Glossary of Instrument Characteristics
The glossary for sound project evaluation instruments is
organized into three sections corresponding to the three
principal characteristics of instruments: (1)
Design, (2) Technical Quality, and (3) Utility.
Quality criteria for
instrument characteristics are also available. The
shows how glossary and criteria entries for instrument
characteristics align to
The a ligning of data gathering approaches to all major
evaluation questions and subquestions.
The following are broad categories of data
- Existing Databases may hold valuable
participant characteristics and
relevant outcomes, although they may be difficult to
Assessments of Learning may be given to
project participants, typically measuring some
achievement construct. Typologies of achievement
tests typically are differentiated by types of
items, depth of task(s), and scoring criteria or
norms applied to interpret the level of student
performance. For example, if scoring for an
achievement test is
norm referenced, a
student's score is defined according to how other
students performed on the same test. In contrast,
if scoring for a test is
criterion referenced, a
student's score is defined in terms of whether or
not he or she has met a pre-specified level of
- Survey Questionnaires may be completed by
project participants or administered by
interviewers. A combination of item formats (e.g.,
checklists, ratings, rankings, forced-choice and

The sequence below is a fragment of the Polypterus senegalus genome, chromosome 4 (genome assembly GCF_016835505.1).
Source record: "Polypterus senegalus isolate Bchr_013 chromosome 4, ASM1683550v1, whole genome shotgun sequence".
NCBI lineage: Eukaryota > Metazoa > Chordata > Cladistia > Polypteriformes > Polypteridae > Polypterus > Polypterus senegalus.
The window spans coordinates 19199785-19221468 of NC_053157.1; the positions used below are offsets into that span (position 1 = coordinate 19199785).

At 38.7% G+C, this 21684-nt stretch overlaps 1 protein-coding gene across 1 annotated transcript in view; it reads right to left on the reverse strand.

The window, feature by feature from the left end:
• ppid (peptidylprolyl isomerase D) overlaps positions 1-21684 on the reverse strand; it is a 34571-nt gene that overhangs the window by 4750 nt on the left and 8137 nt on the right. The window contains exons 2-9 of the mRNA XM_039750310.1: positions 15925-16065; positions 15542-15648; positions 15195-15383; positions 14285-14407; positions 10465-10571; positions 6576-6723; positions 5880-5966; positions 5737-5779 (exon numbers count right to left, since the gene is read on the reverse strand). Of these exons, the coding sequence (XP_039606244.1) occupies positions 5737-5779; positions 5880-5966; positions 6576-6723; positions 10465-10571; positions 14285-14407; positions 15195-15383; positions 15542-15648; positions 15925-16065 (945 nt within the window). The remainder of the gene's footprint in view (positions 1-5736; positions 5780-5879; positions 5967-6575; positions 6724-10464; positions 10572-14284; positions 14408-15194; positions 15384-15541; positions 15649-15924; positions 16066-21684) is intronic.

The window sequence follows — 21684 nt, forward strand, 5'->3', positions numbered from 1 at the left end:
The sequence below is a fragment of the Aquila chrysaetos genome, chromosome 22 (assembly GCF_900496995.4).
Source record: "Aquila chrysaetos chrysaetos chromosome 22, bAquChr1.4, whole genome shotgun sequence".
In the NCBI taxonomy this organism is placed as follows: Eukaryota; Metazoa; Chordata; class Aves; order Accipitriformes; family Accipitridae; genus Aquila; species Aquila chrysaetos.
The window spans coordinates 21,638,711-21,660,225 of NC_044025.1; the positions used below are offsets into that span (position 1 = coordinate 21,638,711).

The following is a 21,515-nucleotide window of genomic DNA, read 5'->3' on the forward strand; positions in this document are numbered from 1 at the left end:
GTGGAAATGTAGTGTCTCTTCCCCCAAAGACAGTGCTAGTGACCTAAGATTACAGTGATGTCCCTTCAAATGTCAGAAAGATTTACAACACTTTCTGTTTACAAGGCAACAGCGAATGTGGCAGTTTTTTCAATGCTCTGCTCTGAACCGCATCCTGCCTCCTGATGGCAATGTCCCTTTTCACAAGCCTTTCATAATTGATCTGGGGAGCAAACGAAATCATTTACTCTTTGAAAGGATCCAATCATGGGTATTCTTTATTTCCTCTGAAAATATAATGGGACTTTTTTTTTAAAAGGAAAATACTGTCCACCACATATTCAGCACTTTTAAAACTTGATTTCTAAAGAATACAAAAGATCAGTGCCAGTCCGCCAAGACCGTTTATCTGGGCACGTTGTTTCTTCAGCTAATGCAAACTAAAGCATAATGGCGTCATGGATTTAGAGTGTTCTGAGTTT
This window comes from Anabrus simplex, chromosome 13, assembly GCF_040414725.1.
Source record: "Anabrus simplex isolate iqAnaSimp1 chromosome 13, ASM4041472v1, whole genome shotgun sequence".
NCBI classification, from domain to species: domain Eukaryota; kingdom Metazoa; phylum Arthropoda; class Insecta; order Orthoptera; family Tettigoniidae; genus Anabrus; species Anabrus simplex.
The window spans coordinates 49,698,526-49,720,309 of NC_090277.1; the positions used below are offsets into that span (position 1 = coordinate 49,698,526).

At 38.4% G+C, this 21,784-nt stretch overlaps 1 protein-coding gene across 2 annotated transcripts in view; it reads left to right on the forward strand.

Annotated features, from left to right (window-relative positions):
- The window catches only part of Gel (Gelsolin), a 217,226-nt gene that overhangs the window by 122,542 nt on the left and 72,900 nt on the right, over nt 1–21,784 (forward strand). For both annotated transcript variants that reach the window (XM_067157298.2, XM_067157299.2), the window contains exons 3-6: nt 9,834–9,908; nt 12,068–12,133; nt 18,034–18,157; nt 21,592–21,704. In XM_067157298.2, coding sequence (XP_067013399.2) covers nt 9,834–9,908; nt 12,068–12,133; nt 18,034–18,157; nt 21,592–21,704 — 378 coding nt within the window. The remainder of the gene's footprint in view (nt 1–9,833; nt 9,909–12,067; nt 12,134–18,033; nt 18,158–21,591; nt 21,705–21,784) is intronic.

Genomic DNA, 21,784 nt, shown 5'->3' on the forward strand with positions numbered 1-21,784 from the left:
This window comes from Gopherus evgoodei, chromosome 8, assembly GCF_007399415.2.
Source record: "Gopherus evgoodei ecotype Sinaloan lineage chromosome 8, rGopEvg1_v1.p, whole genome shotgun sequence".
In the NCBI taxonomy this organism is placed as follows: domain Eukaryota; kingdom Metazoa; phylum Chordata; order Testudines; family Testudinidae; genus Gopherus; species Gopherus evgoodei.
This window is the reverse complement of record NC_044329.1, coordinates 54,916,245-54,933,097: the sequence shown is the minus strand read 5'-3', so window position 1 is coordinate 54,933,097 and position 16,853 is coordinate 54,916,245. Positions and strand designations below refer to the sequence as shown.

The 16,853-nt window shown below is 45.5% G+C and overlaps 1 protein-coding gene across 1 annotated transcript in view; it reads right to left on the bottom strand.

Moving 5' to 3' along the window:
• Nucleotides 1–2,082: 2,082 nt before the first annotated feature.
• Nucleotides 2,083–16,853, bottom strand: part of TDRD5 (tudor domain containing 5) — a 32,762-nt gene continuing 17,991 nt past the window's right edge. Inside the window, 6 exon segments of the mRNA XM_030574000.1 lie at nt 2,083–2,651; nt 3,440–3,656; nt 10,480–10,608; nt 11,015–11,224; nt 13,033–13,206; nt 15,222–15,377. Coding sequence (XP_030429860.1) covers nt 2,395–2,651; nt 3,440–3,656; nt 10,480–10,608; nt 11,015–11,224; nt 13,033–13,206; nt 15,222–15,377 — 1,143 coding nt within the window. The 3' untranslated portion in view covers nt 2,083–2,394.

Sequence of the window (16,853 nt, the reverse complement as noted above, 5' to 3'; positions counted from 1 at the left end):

open-ended questions) may be appropriate.
- Observations of participant behavior may
be recorded in quantitative (e.g., real-time coded
categories) or qualitative (e.g., note-taking for
case study) formats, or by special media (i.e., audio
or video recordings)
||Principled Assessment Designs
The creation of a data-gathering process that gives strong
evidence of the desired universe of outcomes.
Item Construction & Instrument Development
The process of determining how each instrument item
will prompt appropriate and high-quality data.
The determination of the practicality and usefulness of all
data-gathering instruments prior to their first
The appropriateness, meaningfulness, and usefulness
of inferences from a measure.
Three major traditional conceptions of
- Content Validity is the degree to which
test content is tied to the instructional domain it
intends to measure. A test with good content
validity represents and samples adequately from the
curriculum or content domain being tested. This
kind of validity involves logical comparisons and
judgments by the test developers rather than a
specific statistical technique. For example, a high
school biology test has content validity if it tests
knowledge taken from biology textbooks assigned to
students and reinforced by teachers in their
- Criterion Validity is the degree to
which a test predicts some criterion (measure of
performance), usually in the future. To ascertain this kind of validity, evaluators look at the
correlation between the test and the criterion
measure. For example, a college admission test has
criterion validity if it can predict some aspect of
college performance (e.g., grades, degree
- Construct Validity is the degree to
which a test measures the theoretical construct it
intends to measure. A variety of statistical
techniques can be used to see if the test behaves in